Norway Will Vote on Plan to Ban Merchant Power Links, U.K. Cable
Norway plans to grant state-owned grid operator Statnett SF ownership of cross-border electricity cables after companies including Vattenfall AB said the proposal would hamper the development of links.
The government today submitted the amendment to parliament to ensure Statnett can control flows, it said in an e-mailed statement. That effectively bans so-called merchant, or privately owned, cross-border cables.
The proposal has been open for public consultation since September, drawing criticism from Vattenfall’s Northconnect project and Energy Norway, the country’s power industry association, as well as opposition political parties. The plan would improve energy security and make the electricity grid more efficient, the government said today.
“I am concerned about the overall management of the power- transmission grid,” Oil and Energy Minister Ola Borten Moe said in the statement. Giving Statnett control of power links will “help coordinate power imports and exports between Norway and other countries,” he said.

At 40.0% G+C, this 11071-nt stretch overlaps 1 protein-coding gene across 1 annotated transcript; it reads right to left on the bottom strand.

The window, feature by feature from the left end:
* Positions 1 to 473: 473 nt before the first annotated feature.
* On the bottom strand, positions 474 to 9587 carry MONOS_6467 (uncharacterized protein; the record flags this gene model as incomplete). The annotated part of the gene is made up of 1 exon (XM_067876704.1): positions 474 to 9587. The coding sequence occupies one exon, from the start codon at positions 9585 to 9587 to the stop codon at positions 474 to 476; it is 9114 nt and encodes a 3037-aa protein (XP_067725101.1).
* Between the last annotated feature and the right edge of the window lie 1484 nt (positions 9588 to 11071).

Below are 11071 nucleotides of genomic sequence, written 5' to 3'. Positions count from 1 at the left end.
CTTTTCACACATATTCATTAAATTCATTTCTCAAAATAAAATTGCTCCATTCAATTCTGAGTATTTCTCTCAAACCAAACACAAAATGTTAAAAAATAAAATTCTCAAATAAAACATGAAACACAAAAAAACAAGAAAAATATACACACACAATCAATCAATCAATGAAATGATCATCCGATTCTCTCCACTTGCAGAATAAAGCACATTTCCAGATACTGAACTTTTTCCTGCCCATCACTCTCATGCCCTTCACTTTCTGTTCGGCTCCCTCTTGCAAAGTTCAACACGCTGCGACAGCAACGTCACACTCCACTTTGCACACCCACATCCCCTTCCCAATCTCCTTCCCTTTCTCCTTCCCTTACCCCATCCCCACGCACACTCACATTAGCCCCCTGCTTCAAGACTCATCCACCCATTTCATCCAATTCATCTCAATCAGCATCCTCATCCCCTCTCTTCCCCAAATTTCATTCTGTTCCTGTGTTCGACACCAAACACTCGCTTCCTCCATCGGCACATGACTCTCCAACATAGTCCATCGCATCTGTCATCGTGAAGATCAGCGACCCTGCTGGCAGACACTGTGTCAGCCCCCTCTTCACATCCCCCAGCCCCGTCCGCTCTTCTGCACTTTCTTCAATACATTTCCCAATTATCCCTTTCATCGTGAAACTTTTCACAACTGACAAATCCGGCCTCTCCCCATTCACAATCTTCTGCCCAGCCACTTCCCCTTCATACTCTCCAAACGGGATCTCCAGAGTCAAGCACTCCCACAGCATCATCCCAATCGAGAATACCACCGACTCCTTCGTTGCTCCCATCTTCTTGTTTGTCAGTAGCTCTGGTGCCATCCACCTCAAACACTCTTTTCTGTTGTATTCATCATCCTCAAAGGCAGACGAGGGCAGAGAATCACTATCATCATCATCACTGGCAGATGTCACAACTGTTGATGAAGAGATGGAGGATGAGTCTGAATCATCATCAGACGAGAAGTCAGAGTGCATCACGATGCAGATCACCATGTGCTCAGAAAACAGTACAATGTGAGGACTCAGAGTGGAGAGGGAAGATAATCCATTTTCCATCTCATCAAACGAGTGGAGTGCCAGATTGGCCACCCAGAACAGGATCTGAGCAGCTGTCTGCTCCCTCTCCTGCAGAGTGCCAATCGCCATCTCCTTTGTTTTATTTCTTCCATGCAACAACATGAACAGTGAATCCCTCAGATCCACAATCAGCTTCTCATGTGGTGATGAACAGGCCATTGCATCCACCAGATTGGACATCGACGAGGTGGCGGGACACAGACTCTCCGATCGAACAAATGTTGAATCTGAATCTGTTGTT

Planned merchant cable projects include the 1,400-megawatt Northconnect between Norway and the U.K. to be built by Vattenfall, E-CO Energi AS, Agder Energi AS and Lyse Energi AS. Statnett and the U.K.’s National Grid Plc are planning a separate 1,400-megawatt cable linking the countries that would also be completed by 2020.
“The government aims to pass the law before the summer,” Odd Oeygarden, chairman of the Northconnect owners group, said today by telephone from Kristiansand, Norway. “We will not give up on the project, but instead continue to follow further developments and study the details of the proposal, as well as the impact on NorthConnect.”
Separately, Statnett and TenneT Holding BV plan to build a 1,400-megawatt undersea cable from Germany to Norway by 2018, called Nordlink. Together with the cable to the U.K., it is intended to allow Norway to export excess hydropower output and allow Germany and the U.K. to offset intermittent production from wind and solar power, according to the company.
Within 10 years of the completion of Nordlink, Statnett will build another 1,400-megawatt cable to Germany, called NorGer, the company said on March 6.
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